Published by Luke Heselwood on 27 November 2017
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- The Reformer Blog
30 November 2017
The Fourth Industrial Revolution is happening at a scale, speed and complexity that requires the Government to fully engage with the ideas, innovation and what may (or indeed may not) be possible with the technology developing around us. The Industrial Strategy, published on Monday, rightly highlighted that we are living through a period of unprecedented technological change and focused on the five foundations of: ideas, people, infrastructure, business environment and places. I welcome the fact the industrial strategy acknowledges this through a policy commitment to raise total research and development (R&D) investment, increase the rate of R&D tax credit and invest £725m in new Industrial Strategy Fund programmes to “capture the value of innovation.” Making AI one of the sector deal partnerships is another excellent step in the right direction.
The industrial strategy kicked off a week of thinking about technology; the implications, the need for action and the specific technologies themselves, in particular distributed ledger technologies (DLT), the most famous example of which is blockchain the technology that underpins Bitcoin. Blockchain works by linking ‘blocks’ of cryptographically sealed data records, as in a database or spreadsheet. The sequence of linked blocks (the blockchain) cannot be altered without breaking the chain. Consequently, an unbroken blockchain promotes trust and provides extremely strong evidence that the data has not been altered or tampered with. Blockchain is just one example of DLT but more broadly DLT has the potential to ensure data integrity and avoid data fragmentation, allowing far greater integration of new and existing systems and improved organisational effectiveness.
Also published on Monday was a Reform report, The future of public service identity: blockchain. It proposes the use of blockchain to allow citizens to manage and share identity data through a smartphone application. I was delighted to speak at the launch event and roundtable discussion where a key theme was the importance of thinking about technology as infrastructure. Rather than approaching technology, such as blockchain, as a panacea and expecting a silver bullet to fix all our problems we must think of it as infrastructure; explore applications, ask questions and genuinely engage with the opportunities and challenges it presents. That is why looking at use cases as Reform have done in this report is so important.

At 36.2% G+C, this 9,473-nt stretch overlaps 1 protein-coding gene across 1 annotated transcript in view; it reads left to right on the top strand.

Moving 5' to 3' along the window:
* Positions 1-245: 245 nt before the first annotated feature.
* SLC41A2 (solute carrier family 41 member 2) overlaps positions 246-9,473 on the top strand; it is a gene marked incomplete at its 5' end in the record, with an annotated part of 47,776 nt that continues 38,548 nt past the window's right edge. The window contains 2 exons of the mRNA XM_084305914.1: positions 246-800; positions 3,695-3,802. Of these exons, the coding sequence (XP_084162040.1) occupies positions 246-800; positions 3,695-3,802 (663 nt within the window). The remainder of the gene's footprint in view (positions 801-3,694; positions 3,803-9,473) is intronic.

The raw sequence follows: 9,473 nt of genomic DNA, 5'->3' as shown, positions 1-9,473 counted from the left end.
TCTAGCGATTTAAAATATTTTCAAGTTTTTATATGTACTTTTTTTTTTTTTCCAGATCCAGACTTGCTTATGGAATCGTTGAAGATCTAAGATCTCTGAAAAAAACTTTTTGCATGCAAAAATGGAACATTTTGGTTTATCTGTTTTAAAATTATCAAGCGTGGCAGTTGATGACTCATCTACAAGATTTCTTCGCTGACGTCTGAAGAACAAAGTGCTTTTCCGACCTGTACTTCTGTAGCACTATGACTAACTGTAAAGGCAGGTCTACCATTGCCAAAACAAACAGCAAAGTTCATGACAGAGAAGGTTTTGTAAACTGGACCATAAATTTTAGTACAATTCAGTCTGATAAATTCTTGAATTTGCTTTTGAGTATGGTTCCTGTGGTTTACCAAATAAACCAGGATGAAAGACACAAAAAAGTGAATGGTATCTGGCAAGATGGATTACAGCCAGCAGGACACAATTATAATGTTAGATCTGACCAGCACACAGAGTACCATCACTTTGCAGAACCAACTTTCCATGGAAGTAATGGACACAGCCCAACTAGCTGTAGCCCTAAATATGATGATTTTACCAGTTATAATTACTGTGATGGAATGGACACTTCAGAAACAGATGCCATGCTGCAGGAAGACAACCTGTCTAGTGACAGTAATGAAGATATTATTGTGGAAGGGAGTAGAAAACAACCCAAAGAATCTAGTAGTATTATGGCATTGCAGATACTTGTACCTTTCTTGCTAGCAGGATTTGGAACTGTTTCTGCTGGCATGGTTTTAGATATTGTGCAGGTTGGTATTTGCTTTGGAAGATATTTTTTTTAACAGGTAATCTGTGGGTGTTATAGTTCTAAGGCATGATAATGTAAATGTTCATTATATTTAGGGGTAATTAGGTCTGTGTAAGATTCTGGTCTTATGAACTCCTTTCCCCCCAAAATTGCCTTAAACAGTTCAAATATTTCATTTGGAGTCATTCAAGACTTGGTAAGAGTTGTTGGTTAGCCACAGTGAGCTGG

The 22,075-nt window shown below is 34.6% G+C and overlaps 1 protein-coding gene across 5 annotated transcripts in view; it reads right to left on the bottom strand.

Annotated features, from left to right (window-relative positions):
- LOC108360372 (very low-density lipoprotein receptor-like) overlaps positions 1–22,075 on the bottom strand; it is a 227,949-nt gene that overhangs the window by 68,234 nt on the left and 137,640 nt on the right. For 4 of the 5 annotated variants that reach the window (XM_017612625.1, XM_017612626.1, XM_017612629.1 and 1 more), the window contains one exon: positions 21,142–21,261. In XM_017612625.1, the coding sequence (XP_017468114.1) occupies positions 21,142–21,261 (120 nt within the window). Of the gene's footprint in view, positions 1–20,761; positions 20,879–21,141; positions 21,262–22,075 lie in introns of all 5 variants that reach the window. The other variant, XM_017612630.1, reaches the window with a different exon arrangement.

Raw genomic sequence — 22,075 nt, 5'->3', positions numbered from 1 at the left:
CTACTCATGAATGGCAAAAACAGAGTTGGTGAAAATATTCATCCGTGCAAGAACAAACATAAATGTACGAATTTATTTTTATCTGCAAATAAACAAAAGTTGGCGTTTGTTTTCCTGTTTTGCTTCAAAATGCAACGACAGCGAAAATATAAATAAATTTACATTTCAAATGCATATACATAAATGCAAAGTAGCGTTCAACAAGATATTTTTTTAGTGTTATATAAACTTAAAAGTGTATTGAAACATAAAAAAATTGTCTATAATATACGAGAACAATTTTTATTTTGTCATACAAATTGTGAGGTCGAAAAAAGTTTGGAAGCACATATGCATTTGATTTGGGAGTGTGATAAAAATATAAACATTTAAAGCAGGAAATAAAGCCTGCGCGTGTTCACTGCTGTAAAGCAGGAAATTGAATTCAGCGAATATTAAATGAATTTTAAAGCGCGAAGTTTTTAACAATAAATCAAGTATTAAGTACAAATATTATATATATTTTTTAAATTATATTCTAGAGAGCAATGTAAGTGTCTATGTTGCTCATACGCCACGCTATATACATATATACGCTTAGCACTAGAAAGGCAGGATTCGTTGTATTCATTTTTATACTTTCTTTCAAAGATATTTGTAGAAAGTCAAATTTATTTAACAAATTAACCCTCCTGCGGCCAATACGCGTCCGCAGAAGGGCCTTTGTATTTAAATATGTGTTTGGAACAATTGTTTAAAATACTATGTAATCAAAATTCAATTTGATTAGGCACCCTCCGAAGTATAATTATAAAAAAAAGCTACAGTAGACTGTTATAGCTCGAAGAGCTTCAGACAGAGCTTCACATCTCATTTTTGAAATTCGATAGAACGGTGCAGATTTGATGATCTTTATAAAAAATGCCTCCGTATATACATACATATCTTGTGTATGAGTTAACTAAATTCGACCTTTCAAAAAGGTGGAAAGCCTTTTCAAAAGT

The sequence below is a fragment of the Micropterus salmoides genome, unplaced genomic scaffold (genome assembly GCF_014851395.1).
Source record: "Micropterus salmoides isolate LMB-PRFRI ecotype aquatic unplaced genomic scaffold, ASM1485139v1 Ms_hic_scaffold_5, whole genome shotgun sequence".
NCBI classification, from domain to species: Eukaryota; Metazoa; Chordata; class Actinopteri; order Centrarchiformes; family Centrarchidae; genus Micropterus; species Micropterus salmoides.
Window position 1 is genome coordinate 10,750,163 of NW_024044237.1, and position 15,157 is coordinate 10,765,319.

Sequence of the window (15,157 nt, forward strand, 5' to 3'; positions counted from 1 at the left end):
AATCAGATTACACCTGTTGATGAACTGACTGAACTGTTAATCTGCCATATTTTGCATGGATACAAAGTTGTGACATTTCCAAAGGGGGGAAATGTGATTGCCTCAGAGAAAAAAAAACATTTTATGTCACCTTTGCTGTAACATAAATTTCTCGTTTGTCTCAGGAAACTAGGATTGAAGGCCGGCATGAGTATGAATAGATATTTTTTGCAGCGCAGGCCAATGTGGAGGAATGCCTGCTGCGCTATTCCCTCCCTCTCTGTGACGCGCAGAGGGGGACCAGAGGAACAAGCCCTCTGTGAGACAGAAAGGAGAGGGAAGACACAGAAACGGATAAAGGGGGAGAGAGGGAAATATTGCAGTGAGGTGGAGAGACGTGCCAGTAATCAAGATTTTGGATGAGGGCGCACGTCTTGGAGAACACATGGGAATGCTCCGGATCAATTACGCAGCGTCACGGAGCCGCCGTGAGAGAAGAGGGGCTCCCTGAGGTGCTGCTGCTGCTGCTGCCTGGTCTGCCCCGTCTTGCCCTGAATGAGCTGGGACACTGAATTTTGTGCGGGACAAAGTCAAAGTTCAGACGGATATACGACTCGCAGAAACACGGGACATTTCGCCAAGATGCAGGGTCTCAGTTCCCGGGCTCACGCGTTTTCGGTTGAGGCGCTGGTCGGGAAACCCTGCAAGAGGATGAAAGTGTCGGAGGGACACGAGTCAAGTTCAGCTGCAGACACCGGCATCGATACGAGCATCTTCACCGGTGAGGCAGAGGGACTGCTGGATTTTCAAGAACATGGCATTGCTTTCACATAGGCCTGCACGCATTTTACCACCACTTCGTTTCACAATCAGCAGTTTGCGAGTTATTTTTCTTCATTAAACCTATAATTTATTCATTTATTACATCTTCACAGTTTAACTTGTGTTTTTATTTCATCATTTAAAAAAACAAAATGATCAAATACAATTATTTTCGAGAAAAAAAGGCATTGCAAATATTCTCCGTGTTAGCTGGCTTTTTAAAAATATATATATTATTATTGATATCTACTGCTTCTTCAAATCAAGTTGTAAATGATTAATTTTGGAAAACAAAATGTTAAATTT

On Tuesday I was delighted to reiterate this point by publishing a report calling for the Government to demonstrate leadership by facilitating public-private sector collaboration, applying academic rigour and exploring the various ways DLT could bring opportunities to transform public service delivery. The report, Distributed Ledger Technologies for public good: leadership, collaboration and innovation, sets out key areas across the public sector where DLT could enable increased safety and security, transparency, traceability and trust, reduce cost and increase service quality for the citizen. The report considers major areas of opportunity such as: border control, national security, taxation and benefits payment, health assurance, food standards and safety, cybersecurity and public procurement. I was delighted that the report was welcomed by Sir Jeremy Heywood, head of the civil service, and look forward to following the progress of various proof of concept use cases across government.
The UK Government has a real opportunity to use its convening power and its ability to influence and encourage commercial developments so that DLT progresses on the widest possible front and in the interests of all UK citizens and businesses. I believe that, properly developed, DLT could play a valuable and transformational part in the delivery of government services to the citizens of the UK, in securing the UK’s competitive position as a global leader in technology-based innovation.
On Wednesday, as part of a panel about preparing for the future of Artificial Intelligence (AI), I was pleased to note the general mood of optimism about the future and the potential for technology to improve society. This is not about making predictions – we can leave that the Hollywood and their, generally, dystopian fantasies – but about making choices and the government’s role must absolutely be one of leadership. At the same summit Chi Onwarah MP made a brilliant case for the role of government being one in which we shouldn’t regulate every byte but we should establish what society we want and what principles regulation needs to protect. It is an incredible important conversation and I’m looking forward to continuing it beyond this week of blockchain!
Lord Holmes of Richmond MBE, Member of the Lords Artificial Intelligence Select Committee